Go with good insurance if you’re going to own a rental property. Get landlord insurance with vandalism, fire, and loss of rent as part of it. Use your insurance company when needed.
Click here to see a quick breakdown of what you should have.
What does that last mean?
A recent example is a drunk driver, uninsured, rammed another vehicle, possibly also uninsured, causing the second car to careen through the back-yard block wall of a property we manage.
The property owner was unsure as to what to do. I advised getting him in touch with his insurance carrier right away. He was reluctant to do so because he feared his rates would go up.
I asked, “what if these vehicles hit his car instead of his wall, what would you do then?” “I’d call my insurance.”
I told him to put his agent to work right now. After all, his fence didn’t chase the car down and hit it, and he’s been paying decades of premiums. I said, “it’s time to put them to work for him, let their legal team get on it.”
Again, insurance companies hate paying claims, so let’s first see if they can leverage the situation in the property owner’s favor by going after the drivers. And if not, there may be a claim.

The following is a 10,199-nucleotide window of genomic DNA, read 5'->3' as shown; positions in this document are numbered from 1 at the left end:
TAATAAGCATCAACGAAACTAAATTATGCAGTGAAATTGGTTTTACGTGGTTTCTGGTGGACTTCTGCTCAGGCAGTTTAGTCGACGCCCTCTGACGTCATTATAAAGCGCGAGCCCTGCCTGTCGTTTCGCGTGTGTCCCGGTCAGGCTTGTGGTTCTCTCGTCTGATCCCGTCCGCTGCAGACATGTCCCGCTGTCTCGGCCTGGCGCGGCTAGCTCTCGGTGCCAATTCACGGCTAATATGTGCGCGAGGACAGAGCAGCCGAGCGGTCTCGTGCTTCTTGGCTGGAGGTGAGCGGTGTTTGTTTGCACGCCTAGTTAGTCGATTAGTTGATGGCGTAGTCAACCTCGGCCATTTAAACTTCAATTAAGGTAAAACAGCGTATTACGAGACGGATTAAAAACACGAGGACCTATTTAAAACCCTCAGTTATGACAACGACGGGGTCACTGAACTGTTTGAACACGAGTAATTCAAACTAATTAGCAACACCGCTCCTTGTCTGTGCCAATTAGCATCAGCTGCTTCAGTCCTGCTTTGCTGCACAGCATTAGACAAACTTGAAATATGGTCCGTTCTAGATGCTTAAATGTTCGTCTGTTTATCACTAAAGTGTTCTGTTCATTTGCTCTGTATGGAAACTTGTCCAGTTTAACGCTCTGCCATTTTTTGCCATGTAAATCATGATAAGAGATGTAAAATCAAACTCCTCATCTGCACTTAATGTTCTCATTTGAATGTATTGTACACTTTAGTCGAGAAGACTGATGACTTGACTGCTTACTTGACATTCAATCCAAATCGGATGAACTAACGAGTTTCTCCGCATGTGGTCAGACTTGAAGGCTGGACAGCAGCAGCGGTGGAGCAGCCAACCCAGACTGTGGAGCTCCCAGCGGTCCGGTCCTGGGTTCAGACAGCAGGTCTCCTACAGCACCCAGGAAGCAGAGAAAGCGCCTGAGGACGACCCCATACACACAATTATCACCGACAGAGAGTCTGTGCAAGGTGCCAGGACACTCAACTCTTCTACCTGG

Another example of why you need landlord insurance
I knew this guy years ago, we’ll call him Dave, who was always on the lookout for a financial score. Dave was a renter of the worst kind. Every house he rented, he got evicted from, costing owners thousands of dollars in lost rents.
One day, his son was riding his bicycle up the cracked driveway and took a spill. The stink he made, the threats to the property owner, it was all quite overblown. I had seen the driveway, the cracks on it were what an insurance person would call a “Minor Concern.” This means that they were less than three inches in raised area, and although it may result in an insurance claim, the likely hood was low, and the award, if any, would be small. In other words, it was a minor risk. The insurance company took hold of the issue and resolved it without the huge liability claim Dave was hoping for. None-the-less, said the owner had landlord insurance.
We can help
As I mentioned earlier, educating our landlords about having the proper landlord insurance in place is very important to us. Over the last 31 years, we have talked to hundreds of owners that have found themselves in a position of needing the benefits of insurance.
Unfortunately, they did not take our advice to heart and found themselves with lack of coverage or no coverage at all. So, stop what you are doing now and call your insurance agent to make sure you are protected.
We also work closely with an insurance agent that can help guide you in making sure you are fully covered and find don’t find yourself needing insurance and not having it. Additionally, we require all residents to carry renter’s insurance!